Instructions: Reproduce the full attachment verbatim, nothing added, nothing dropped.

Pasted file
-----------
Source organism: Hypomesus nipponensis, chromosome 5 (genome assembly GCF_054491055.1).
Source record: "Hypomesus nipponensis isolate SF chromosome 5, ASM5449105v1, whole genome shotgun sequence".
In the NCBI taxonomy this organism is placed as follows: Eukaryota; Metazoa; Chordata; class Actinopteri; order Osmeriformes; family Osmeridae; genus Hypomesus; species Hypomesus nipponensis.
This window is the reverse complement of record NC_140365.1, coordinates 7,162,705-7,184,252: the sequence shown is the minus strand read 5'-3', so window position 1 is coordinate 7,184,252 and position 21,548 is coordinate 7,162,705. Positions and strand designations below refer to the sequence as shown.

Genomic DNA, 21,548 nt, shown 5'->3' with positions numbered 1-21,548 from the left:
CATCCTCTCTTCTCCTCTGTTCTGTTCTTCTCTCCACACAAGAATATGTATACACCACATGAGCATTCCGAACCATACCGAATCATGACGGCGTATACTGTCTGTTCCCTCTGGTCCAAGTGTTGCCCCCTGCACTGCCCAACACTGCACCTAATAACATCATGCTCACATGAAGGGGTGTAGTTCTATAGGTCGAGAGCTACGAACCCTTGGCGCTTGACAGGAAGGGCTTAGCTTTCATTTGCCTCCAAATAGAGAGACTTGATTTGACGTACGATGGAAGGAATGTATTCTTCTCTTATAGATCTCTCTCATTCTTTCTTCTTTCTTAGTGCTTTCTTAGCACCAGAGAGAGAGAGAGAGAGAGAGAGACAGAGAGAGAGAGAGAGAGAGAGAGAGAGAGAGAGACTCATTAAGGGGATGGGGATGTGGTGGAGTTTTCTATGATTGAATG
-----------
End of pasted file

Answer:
Source organism: Hypomesus nipponensis, chromosome 5 (genome assembly GCF_054491055.1).
Source record: "Hypomesus nipponensis isolate SF chromosome 5, ASM5449105v1, whole genome shotgun sequence".
In the NCBI taxonomy this organism is placed as follows: Eukaryota; Metazoa; Chordata; class Actinopteri; order Osmeriformes; family Osmeridae; genus Hypomesus; species Hypomesus nipponensis.
This window is the reverse complement of record NC_140365.1, coordinates 7,162,705-7,184,252: the sequence shown is the minus strand read 5'-3', so window position 1 is coordinate 7,184,252 and position 21,548 is coordinate 7,162,705. Positions and strand designations below refer to the sequence as shown.

Genomic DNA, 21,548 nt, shown 5'->3' with positions numbered 1-21,548 from the left:
CATCCTCTCTTCTCCTCTGTTCTGTTCTTCTCTCCACACAAGAATATGTATACACCACATGAGCATTCCGAACCATACCGAATCATGACGGCGTATACTGTCTGTTCCCTCTGGTCCAAGTGTTGCCCCCTGCACTGCCCAACACTGCACCTAATAACATCATGCTCACATGAAGGGGTGTAGTTCTATAGGTCGAGAGCTACGAACCCTTGGCGCTTGACAGGAAGGGCTTAGCTTTCATTTGCCTCCAAATAGAGAGACTTGATTTGACGTACGATGGAAGGAATGTATTCTTCTCTTATAGATCTCTCTCATTCTTTCTTCTTTCTTAGTGCTTTCTTAGCACCAGAGAGAGAGAGAGAGAGAGAGAGACAGAGAGAGAGAGAGAGAGAGAGAGAGAGAGAGAGACTCATTAAGGGGATGGGGATGTGGTGGAGTTTTCTATGATTGAATG